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El Toro Marine Corps Air Station El Toro CA

by Civilian Exposure

The El Toro Marine Corps Air Station covers approximately 4,700 acres. Commissioned in 1943, it supported the Fleet Marine Forces in the Pacific Ocean, serving as the major west coast jet fighter facility. The Station was decommissioned as an active base in 1999 under the Base Realignment and Closure Act. To date the golf course parcel has been transferred under the Department of the Interior’s Land for Parks program and approximately 2800 acres have been sold through an auction and transferred in part to Heritage Fields LLC. Redevelopment efforts are on-going.

A total of 25 potentially contaminated areas were identified on the Air Station, including four landfills suspected of containing both hazardous and solid waste, and other areas where polychlorinated biphenyls (PCBs), battery acids, leaded fuels, and other hazardous substances were suspected of being dumped or spilled. A Remedial Investigation conducted by El Toro identified volatile organic compounds (VOCs), primarily trichloroethene (TCE), in groundwater that migrated more than three miles off base. The primary source of the groundwater contamination was two large aircraft hangars. Land irrigated by wells is located within three miles of the site; however, none of these wells are drinking water sources. Surface water flows into the Upper Newport Bay Ecological Reserve, located approximately eight miles from the base.

Two large aircraft hangars were the primary source of the VOC contamination detected in groundwater. This contamination is the principal threat at El Toro. A second VOC plume is present in the central area of the station and is stable. The four landfills have been inactive for more than 25 years. There are some low levels of contamination, primarily VOCs and metals, detected in groundwater adjacent to one landfill. However, this contaminant plume appears to be stable and are not migrating. A perchlorate plume emanating from the old explosive ordnance disposal range is present along a tributary drainage to Borrego Wash. No drinking water sources have been contaminated. The Upper Newport Bay Ecological Reserve is potentially threatened by contaminants from El Toro.

This site is being addressed in several long-term remedial phases focusing on cleanup of the groundwater, identification of the sources and cleanup of VOC contamination in soils, and cleanup of abandoned wastewater treatment lines and tanks.

The Navy identified 25 sites on the El Toro base with chemical contamination of soil and water that included arsenic, benzene,  dioxin, TCE, chloroform, vinyl chloride, and other carcinogens, mutagens, neurotoxins, and developmental toxins (source: US EPA). Many toxic chemicals were used in daily operations by Marines or were created through the use of burn pits and other processes.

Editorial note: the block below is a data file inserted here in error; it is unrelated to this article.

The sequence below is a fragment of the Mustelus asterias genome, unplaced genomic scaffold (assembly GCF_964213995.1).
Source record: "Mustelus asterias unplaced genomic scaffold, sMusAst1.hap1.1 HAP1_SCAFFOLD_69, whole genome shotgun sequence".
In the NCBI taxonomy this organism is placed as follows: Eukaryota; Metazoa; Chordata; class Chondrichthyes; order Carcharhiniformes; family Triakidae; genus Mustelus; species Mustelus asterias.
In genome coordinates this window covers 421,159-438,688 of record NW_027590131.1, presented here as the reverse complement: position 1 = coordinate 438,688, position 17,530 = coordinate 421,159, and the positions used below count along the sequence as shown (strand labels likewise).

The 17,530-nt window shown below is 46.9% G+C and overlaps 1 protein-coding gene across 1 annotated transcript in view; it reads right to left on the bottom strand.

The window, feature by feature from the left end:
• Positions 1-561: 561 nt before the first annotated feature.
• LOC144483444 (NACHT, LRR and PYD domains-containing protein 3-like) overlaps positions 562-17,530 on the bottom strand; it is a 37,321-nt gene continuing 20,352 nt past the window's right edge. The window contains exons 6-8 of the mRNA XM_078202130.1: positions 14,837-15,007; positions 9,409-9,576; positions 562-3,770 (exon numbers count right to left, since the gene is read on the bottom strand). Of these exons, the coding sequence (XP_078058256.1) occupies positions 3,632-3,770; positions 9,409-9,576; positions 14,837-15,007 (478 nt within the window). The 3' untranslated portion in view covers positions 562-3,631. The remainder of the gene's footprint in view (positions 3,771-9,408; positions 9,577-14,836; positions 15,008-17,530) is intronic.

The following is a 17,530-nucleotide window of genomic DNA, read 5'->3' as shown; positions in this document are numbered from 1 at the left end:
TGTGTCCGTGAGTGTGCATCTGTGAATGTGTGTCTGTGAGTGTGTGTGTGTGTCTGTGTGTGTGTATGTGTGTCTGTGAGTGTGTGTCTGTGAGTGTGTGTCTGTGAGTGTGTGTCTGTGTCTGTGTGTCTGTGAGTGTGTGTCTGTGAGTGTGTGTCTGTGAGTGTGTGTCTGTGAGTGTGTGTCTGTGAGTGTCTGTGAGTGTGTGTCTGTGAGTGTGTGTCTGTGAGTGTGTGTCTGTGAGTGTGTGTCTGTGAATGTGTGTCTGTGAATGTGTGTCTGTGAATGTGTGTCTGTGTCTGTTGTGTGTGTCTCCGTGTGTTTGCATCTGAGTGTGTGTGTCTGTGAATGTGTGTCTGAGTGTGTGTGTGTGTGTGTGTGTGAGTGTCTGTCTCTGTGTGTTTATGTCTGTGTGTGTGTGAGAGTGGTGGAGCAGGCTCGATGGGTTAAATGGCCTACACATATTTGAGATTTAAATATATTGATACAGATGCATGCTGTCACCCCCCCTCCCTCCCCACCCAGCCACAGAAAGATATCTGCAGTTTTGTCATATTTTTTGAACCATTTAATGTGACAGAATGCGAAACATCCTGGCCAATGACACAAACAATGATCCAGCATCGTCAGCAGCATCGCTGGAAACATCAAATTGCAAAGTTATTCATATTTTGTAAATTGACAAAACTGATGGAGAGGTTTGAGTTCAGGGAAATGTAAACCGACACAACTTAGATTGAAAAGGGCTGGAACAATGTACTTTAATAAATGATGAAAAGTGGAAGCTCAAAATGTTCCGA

EPA Site Profiles:


Cleanup Ongoing

OU-1 Groundwater Sites 18 & 24: An investigation into the nature and extent of groundwater contamination was completed in 1997. The Navy concluded negotiations with the Orange County Water District and the Irvine Ranch Water District on a joint desalter and VOC treatment project to address El Toro contamination. Final signatures on the Agreement by the Boards, the Navy, and the Department of Justice were obtained in July 2001. A remedy was proposed in November 2001 and a public meeting was held on November 14, 2001. The public comment period ended on December 7, 2001 with no significant comments received. The Record of Decision (ROD) was signed by all Parties on June 27, 2002. The Navy submitted their schedule for remedial design and remedial action in July 2002. The Navy completed the remedial design in 2005 and remedial action construction was completed in mid-2006. The Irvine Ranch Water District portion of the remedy was completed in Spring 2006 and the groundwater extraction and treatment system became fully operational in Fall 2006. A “kick-off” ceremony for the groundwater restoration remedy was held in January 2007. The system is fully operation and groundwater remediation efforts are on-going.

OU-3 Site 16: Site 16 (Former Crash Crew Training Pits and Fire Fighting Training Pits) is located within the runways and was an area contaminated with VOCs and petroleum hydrocarbons due to its use as a fire fighting training area where large quantities of solvents were dumped in the pits and then set on fire and subsequently doused with water and chemicals. Soil and groundwater were contaminated with TPHs and VOCs. In 1999-2001, a multi-phase extraction pilot study was conducted which removed significant amounts of VOCs from the soil but had little impact on the groundwater. In September 2002, the Navy released its Proposed Plan and held a public meeting recommending Monitored Natural Attenuation (MNA) for cleanup of the groundwater and continued monitoring of the soil. Petroleum contamination was handled under the State cleanup program. A final ROD was issued July 2003. As part of remedial design, the Navy conducted a predesign action to assist in evaluating whether MNA is operating effectively. The final remedial design documents were approved in January 2006. EPA approved the Operating Properly and Successfully Evaluation for the remedy in Spring 2007.

OU-3A Sites 8, 11, & 12: A draft final FS for Sites 8 (former DRMO Storage Yard), 11 (former transformer storage area) and 12 (former sludge drying bed) was submitted for agency review in January 1998. The Sites are contaminated primarily with PCBs in the soil. Groundwater is not impacted by these sites. A ROD for Site 11 requiring soil removal was signed in September 1999 and an Explanation of Significant Differences was signed in May 2003. The Navy completed excavation and disposal of contaminated soil at Site 11 in Summer 2005. Closeout of this site was approved by EPA in February 2006. A FS Addendum was completed for Site 8 in February 2006. The ROD for Sites 8 and 12 was reissued in May 2006 and signed by the Navy and EPA in Spring 2007. The remedial design was completed in December 2008. Remedial actions at these sites commenced in Winter 2009.